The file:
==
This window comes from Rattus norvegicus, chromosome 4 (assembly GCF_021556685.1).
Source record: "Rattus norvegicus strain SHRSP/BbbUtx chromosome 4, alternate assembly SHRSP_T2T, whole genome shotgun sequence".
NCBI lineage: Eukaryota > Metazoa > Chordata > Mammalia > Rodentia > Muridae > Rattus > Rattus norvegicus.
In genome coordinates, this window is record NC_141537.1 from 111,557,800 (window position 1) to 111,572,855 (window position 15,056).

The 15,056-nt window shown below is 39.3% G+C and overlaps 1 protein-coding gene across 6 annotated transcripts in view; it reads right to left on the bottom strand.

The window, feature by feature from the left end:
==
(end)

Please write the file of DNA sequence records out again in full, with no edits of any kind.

This window comes from Rattus norvegicus, chromosome 4 (assembly GCF_021556685.1).
Source record: "Rattus norvegicus strain SHRSP/BbbUtx chromosome 4, alternate assembly SHRSP_T2T, whole genome shotgun sequence".
NCBI lineage: Eukaryota > Metazoa > Chordata > Mammalia > Rodentia > Muridae > Rattus > Rattus norvegicus.
In genome coordinates, this window is record NC_141537.1 from 111,557,800 (window position 1) to 111,572,855 (window position 15,056).

The 15,056-nt window shown below is 39.3% G+C and overlaps 1 protein-coding gene across 6 annotated transcripts in view; it reads right to left on the bottom strand.

The window, feature by feature from the left end: